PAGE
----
Unions representing federal workers declared victory in what they have described as an assault by the Trump administration on Aug. 25 when a federal judge struck down key provisions of a set of executive orders aimed at making it easier to fire employees and weaken their representation.
The executive orders, signed by Trump in May as part of his ongoing effort to constrain federal unions and strip federal employees of their protections:
• Restricted the use of “official time” — on-duty time that union officials can spend representing their members in grievances and other issues.
• Limited the issues that could be bargained over in union negotiations.
• Rolled back the rights of workers deemed to be poor performers to appeal disciplinary action against them.
In a 122-page decision, U.S. District Judge Ketanji Brown Jackson took issue with key elements of each order and immediately barred the administration from enacting them.
Jackson found that the president lacks the authority to impose many of the measures, which she said interfered with the right to good-faith collective bargaining that Congress laid out for civil servants in 1978.
‘A BIG WIN FOR US’
“It’s a big win for us,” David Borer, general counsel for the American Federation of Government Employees (AFGE), told Lisa Rein of the Washington Post.
With 750,000 members, AFGE was the largest of about a dozen unions to sue the administration to block the new rules affecting 2.1 million civil servants.
AFGE and the other plaintiffs plan to demand that the administration immediately reverse the new rules, which were issued just before Memorial Day and had begun to take effect in several agencies.
“They’re going to have to unwind what they’ve already done,” Borer said.
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In her decision, the judge wrote: “While . . . the President has the authority to issue executive orders that carry the force of law with respect to federal labor relations, no such orders can operate to eviscerate the right to bargain collectively as envisioned” in the federal labor-management relations statute.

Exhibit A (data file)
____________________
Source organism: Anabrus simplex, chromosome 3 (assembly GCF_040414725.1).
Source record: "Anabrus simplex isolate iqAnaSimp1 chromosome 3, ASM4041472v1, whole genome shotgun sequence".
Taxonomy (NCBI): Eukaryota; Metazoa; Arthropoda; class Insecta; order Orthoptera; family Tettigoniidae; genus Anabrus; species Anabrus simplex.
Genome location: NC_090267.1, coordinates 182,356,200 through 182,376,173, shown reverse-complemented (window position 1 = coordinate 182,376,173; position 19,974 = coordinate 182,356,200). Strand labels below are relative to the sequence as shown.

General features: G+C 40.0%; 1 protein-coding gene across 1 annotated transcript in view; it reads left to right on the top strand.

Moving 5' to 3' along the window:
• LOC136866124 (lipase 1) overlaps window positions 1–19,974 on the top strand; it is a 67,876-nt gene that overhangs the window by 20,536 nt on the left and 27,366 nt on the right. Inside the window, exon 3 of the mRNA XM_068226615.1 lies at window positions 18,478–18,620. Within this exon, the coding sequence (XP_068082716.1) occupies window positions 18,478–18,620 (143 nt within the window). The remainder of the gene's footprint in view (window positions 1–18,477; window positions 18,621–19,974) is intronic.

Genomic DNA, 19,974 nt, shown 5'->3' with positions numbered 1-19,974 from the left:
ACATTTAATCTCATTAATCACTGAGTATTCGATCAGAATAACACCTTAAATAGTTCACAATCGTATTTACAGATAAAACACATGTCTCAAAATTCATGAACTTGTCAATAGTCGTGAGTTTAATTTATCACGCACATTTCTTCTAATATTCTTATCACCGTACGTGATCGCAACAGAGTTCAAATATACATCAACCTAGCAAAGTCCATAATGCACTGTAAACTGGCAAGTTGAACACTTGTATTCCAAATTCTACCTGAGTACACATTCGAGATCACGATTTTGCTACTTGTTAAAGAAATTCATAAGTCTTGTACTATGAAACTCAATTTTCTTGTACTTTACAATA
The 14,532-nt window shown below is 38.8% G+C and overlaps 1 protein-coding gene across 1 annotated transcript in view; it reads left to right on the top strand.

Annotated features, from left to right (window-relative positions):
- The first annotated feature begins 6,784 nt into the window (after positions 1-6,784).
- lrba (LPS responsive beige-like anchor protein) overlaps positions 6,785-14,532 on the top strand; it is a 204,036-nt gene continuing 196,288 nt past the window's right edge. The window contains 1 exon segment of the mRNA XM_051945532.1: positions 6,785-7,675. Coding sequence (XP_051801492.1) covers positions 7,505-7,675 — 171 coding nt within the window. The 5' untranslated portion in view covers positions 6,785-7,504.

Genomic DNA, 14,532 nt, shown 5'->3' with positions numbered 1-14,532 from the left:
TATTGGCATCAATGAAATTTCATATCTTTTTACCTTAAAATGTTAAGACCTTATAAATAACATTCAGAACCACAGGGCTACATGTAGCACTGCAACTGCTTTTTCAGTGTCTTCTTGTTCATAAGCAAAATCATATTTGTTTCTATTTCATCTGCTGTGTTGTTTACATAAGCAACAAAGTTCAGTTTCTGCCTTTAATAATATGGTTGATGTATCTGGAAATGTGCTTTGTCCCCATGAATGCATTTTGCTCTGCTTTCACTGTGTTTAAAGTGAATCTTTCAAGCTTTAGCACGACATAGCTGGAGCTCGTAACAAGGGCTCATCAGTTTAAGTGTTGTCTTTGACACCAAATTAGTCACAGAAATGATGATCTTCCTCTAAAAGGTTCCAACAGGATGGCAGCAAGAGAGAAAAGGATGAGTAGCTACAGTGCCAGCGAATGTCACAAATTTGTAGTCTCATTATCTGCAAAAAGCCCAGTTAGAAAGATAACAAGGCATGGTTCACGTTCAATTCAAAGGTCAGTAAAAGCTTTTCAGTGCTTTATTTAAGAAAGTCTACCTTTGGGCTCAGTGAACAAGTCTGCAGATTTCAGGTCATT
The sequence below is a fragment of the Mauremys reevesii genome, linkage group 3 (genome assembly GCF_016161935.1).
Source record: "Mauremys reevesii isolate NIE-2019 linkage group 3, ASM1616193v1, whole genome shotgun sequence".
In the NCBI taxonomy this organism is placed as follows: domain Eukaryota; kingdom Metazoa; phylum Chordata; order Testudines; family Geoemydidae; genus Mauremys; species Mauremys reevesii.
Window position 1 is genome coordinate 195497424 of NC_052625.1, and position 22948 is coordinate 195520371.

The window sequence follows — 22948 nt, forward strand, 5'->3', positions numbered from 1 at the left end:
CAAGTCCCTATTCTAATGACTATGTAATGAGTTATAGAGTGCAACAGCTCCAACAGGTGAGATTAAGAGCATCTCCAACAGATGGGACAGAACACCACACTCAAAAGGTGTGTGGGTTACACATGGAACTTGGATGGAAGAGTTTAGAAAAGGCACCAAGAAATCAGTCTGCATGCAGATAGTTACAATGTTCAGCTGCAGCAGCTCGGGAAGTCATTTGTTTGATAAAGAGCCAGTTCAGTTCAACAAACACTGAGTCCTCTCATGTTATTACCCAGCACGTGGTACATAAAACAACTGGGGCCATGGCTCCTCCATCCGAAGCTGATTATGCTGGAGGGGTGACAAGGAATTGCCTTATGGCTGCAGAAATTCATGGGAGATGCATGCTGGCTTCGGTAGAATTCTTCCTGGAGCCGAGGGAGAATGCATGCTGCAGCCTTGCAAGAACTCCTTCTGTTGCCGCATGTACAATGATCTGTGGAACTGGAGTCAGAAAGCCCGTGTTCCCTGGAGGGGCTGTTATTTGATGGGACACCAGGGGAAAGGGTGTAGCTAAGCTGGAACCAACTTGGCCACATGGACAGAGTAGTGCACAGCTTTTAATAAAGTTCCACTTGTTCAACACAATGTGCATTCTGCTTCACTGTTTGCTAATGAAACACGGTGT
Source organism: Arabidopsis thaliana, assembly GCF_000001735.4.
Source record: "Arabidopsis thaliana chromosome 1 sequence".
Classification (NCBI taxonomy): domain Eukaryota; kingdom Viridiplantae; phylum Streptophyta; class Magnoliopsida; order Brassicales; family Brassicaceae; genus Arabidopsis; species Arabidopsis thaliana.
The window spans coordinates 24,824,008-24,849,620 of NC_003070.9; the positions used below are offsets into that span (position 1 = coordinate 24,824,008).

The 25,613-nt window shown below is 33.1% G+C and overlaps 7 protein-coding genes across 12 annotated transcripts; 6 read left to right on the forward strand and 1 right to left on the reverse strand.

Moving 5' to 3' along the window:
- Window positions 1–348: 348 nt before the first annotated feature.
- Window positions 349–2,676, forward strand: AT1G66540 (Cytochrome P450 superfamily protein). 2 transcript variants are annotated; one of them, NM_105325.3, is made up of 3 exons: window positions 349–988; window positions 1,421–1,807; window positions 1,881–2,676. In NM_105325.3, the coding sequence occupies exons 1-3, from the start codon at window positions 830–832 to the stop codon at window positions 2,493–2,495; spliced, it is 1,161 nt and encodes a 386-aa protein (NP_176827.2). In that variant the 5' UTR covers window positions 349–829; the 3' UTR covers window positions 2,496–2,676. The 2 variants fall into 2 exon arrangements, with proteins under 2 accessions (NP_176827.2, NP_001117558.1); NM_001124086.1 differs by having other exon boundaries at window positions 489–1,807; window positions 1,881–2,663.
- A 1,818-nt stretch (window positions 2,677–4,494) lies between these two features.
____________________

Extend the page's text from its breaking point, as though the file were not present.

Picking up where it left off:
Under the statute, she added, “the collective bargaining process is not a cutthroat death match.”
Jackson’s ruling could create chaos in many federal agencies, where the Trump administration had begun implementing the new rules, expelling union officials from dozens of offices and using the rules to restrict the workplace issues over which the unions could bargain.
Many union representatives had been told to return to their old jobs as the administration began to limit official time — and at least one official has been served with notice of termination for refusing to do so, AFGE officials said.
“The judge rightly found that the president is not above the law and cannot, through these blatantly anti-union and anti-worker executive orders, eviscerate employee rights,” Tony Reardon, president of the National Treasury Employees Union, which represents 150,000 federal workers, said in a statement.
The orders required federal agencies to reduce the time given to poor performers or employees found to be involved in misconduct to show improvement or fight their cases from 120 days to 30, limiting a worker’s route to appeal a poor performance evaluation.
One of the most contentious provisions limited the “official time” union officials could spend safeguarding their members against improper treatment by management while on the clock at their government jobs.
Jackson agreed with most of the unions’ arguments, including that official time is a right protected by Congress, and also struck down rules limiting the kinds of issues on which unions could negotiate in collective bargaining.